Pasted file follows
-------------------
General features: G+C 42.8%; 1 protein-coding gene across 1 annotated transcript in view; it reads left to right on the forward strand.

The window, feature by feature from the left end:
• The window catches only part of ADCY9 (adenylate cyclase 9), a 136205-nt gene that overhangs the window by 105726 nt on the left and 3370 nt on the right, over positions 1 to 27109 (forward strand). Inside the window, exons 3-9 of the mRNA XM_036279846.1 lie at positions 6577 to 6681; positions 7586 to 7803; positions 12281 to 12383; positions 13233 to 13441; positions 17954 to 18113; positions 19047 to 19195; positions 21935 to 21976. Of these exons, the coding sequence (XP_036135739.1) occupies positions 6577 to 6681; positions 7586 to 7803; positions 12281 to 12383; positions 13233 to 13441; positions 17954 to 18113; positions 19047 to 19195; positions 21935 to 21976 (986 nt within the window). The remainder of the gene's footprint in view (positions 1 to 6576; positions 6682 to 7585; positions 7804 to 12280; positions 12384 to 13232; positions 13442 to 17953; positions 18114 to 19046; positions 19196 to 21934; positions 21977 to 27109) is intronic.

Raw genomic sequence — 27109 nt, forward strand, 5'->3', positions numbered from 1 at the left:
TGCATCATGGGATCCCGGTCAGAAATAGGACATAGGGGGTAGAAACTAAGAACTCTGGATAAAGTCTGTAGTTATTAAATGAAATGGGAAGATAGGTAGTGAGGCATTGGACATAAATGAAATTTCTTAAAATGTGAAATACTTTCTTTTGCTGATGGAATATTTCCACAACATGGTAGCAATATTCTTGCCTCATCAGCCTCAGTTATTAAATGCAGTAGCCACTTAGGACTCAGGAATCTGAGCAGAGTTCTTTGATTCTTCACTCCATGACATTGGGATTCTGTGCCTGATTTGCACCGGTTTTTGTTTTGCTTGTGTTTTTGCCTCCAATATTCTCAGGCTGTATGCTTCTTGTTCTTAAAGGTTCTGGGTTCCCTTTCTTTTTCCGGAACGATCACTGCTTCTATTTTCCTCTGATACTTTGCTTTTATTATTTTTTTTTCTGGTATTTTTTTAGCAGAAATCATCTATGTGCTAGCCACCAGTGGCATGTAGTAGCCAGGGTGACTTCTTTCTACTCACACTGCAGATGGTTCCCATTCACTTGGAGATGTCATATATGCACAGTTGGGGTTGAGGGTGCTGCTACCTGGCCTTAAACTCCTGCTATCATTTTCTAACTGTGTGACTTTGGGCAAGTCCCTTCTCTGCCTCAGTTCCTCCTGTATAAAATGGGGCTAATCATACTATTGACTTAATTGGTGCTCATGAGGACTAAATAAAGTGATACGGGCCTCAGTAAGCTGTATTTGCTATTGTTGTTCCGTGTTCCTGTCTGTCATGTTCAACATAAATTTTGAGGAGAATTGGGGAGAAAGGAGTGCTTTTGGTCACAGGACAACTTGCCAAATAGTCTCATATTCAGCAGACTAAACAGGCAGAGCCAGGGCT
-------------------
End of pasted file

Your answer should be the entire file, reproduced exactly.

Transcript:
General features: G+C 42.8%; 1 protein-coding gene across 1 annotated transcript in view; it reads left to right on the forward strand.

The window, feature by feature from the left end:
• The window catches only part of ADCY9 (adenylate cyclase 9), a 136205-nt gene that overhangs the window by 105726 nt on the left and 3370 nt on the right, over positions 1 to 27109 (forward strand). Inside the window, exons 3-9 of the mRNA XM_036279846.1 lie at positions 6577 to 6681; positions 7586 to 7803; positions 12281 to 12383; positions 13233 to 13441; positions 17954 to 18113; positions 19047 to 19195; positions 21935 to 21976. Of these exons, the coding sequence (XP_036135739.1) occupies positions 6577 to 6681; positions 7586 to 7803; positions 12281 to 12383; positions 13233 to 13441; positions 17954 to 18113; positions 19047 to 19195; positions 21935 to 21976 (986 nt within the window). The remainder of the gene's footprint in view (positions 1 to 6576; positions 6682 to 7585; positions 7804 to 12280; positions 12384 to 13232; positions 13442 to 17953; positions 18114 to 19046; positions 19196 to 21934; positions 21977 to 27109) is intronic.

Raw genomic sequence — 27109 nt, forward strand, 5'->3', positions numbered from 1 at the left:
TGCATCATGGGATCCCGGTCAGAAATAGGACATAGGGGGTAGAAACTAAGAACTCTGGATAAAGTCTGTAGTTATTAAATGAAATGGGAAGATAGGTAGTGAGGCATTGGACATAAATGAAATTTCTTAAAATGTGAAATACTTTCTTTTGCTGATGGAATATTTCCACAACATGGTAGCAATATTCTTGCCTCATCAGCCTCAGTTATTAAATGCAGTAGCCACTTAGGACTCAGGAATCTGAGCAGAGTTCTTTGATTCTTCACTCCATGACATTGGGATTCTGTGCCTGATTTGCACCGGTTTTTGTTTTGCTTGTGTTTTTGCCTCCAATATTCTCAGGCTGTATGCTTCTTGTTCTTAAAGGTTCTGGGTTCCCTTTCTTTTTCCGGAACGATCACTGCTTCTATTTTCCTCTGATACTTTGCTTTTATTATTTTTTTTTCTGGTATTTTTTTAGCAGAAATCATCTATGTGCTAGCCACCAGTGGCATGTAGTAGCCAGGGTGACTTCTTTCTACTCACACTGCAGATGGTTCCCATTCACTTGGAGATGTCATATATGCACAGTTGGGGTTGAGGGTGCTGCTACCTGGCCTTAAACTCCTGCTATCATTTTCTAACTGTGTGACTTTGGGCAAGTCCCTTCTCTGCCTCAGTTCCTCCTGTATAAAATGGGGCTAATCATACTATTGACTTAATTGGTGCTCATGAGGACTAAATAAAGTGATACGGGCCTCAGTAAGCTGTATTTGCTATTGTTGTTCCGTGTTCCTGTCTGTCATGTTCAACATAAATTTTGAGGAGAATTGGGGAGAAAGGAGTGCTTTTGGTCACAGGACAACTTGCCAAATAGTCTCATATTCAGCAGACTAAACAGGCAGAGCCAGGGCT